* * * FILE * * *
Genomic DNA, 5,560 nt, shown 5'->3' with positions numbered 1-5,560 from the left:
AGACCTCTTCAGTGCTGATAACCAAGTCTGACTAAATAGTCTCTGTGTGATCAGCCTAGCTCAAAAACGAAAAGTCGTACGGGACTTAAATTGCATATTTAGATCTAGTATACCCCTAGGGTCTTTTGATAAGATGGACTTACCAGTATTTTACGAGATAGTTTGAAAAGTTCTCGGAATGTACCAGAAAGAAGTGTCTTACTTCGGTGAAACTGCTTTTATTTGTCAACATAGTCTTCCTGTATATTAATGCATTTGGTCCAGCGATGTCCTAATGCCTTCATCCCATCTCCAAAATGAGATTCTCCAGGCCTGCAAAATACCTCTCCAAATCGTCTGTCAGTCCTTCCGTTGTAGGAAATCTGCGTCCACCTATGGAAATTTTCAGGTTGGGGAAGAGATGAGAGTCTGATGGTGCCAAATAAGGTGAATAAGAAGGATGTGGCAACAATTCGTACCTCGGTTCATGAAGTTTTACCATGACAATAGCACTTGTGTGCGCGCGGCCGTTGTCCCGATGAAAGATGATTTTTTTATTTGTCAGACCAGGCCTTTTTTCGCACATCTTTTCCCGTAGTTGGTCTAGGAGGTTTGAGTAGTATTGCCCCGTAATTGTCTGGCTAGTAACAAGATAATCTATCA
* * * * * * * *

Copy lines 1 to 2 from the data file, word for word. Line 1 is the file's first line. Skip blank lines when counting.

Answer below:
Genomic DNA, 5,560 nt, shown 5'->3' with positions numbered 1-5,560 from the left:
AGACCTCTTCAGTGCTGATAACCAAGTCTGACTAAATAGTCTCTGTGTGATCAGCCTAGCTCAAAAACGAAAAGTCGTACGGGACTTAAATTGCATATTTAGATCTAGTATACCCCTAGGGTCTTTTGATAAGATGGACTTACCAGTATTTTACGAGATAGTTTGAAAAGTTCTCGGAATGTACCAGAAAGAAGTGTCTTACTTCGGTGAAACTGCTTTTATTTGTCAACATAGTCTTCCTGTATATTAATGCATTTGGTCCAGCGATGTCCTAATGCCTTCATCCCATCTCCAAAATGAGATTCTCCAGGCCTGCAAAATACCTCTCCAAATCGTCTGTCAGTCCTTCCGTTGTAGGAAATCTGCGTCCACCTATGGAAATTTTCAGGTTGGGGAAGAGATGAGAGTCTGATGGTGCCAAATAAGGTGAATAAGAAGGATGTGGCAACAATTCGTACCTCGGTTCATGAAGTTTTACCATGACAATAGCACTTGTGTGCGCGCGGCCGTTGTCCCGATGAAAGATGATTTTTTTATTTGTCAGACCAGGCCTTTTTTCGCACATCTTTTCCCGTAGTTGGTCTAGGAGGTTTGAGTAGTATTGCCCCGTAATTGTCTGGCTAGTAACAAGATAATCTATCA